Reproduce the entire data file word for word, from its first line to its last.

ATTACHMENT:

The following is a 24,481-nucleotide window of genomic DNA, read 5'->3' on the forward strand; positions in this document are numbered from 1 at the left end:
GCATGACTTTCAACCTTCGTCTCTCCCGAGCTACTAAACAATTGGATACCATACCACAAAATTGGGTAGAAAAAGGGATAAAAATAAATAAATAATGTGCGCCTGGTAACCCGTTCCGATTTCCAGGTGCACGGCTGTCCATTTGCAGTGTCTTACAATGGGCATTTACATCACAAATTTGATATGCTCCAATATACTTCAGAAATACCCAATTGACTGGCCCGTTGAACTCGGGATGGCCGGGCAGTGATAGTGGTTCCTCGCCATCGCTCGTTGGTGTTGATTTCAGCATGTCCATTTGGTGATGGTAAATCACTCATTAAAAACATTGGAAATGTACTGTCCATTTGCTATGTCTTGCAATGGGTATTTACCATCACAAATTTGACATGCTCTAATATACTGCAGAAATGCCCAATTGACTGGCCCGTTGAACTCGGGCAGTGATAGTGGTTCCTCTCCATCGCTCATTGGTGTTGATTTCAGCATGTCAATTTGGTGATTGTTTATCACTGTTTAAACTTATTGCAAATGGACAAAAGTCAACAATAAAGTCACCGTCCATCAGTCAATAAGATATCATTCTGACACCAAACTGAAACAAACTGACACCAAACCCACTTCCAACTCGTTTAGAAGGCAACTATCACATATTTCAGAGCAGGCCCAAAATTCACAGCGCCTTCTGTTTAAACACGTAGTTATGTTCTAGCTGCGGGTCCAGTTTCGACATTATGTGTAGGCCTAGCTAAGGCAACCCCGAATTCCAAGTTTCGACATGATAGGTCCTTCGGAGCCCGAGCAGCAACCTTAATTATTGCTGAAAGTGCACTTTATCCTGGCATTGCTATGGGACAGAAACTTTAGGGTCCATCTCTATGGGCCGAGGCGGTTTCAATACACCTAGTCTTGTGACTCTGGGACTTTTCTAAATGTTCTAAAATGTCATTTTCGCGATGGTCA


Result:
The following is a 24,481-nucleotide window of genomic DNA, read 5'->3' on the forward strand; positions in this document are numbered from 1 at the left end:
GCATGACTTTCAACCTTCGTCTCTCCCGAGCTACTAAACAATTGGATACCATACCACAAAATTGGGTAGAAAAAGGGATAAAAATAAATAAATAATGTGCGCCTGGTAACCCGTTCCGATTTCCAGGTGCACGGCTGTCCATTTGCAGTGTCTTACAATGGGCATTTACATCACAAATTTGATATGCTCCAATATACTTCAGAAATACCCAATTGACTGGCCCGTTGAACTCGGGATGGCCGGGCAGTGATAGTGGTTCCTCGCCATCGCTCGTTGGTGTTGATTTCAGCATGTCCATTTGGTGATGGTAAATCACTCATTAAAAACATTGGAAATGTACTGTCCATTTGCTATGTCTTGCAATGGGTATTTACCATCACAAATTTGACATGCTCTAATATACTGCAGAAATGCCCAATTGACTGGCCCGTTGAACTCGGGCAGTGATAGTGGTTCCTCTCCATCGCTCATTGGTGTTGATTTCAGCATGTCAATTTGGTGATTGTTTATCACTGTTTAAACTTATTGCAAATGGACAAAAGTCAACAATAAAGTCACCGTCCATCAGTCAATAAGATATCATTCTGACACCAAACTGAAACAAACTGACACCAAACCCACTTCCAACTCGTTTAGAAGGCAACTATCACATATTTCAGAGCAGGCCCAAAATTCACAGCGCCTTCTGTTTAAACACGTAGTTATGTTCTAGCTGCGGGTCCAGTTTCGACATTATGTGTAGGCCTAGCTAAGGCAACCCCGAATTCCAAGTTTCGACATGATAGGTCCTTCGGAGCCCGAGCAGCAACCTTAATTATTGCTGAAAGTGCACTTTATCCTGGCATTGCTATGGGACAGAAACTTTAGGGTCCATCTCTATGGGCCGAGGCGGTTTCAATACACCTAGTCTTGTGACTCTGGGACTTTTCTAAATGTTCTAAAATGTCATTTTCGCGATGGTCA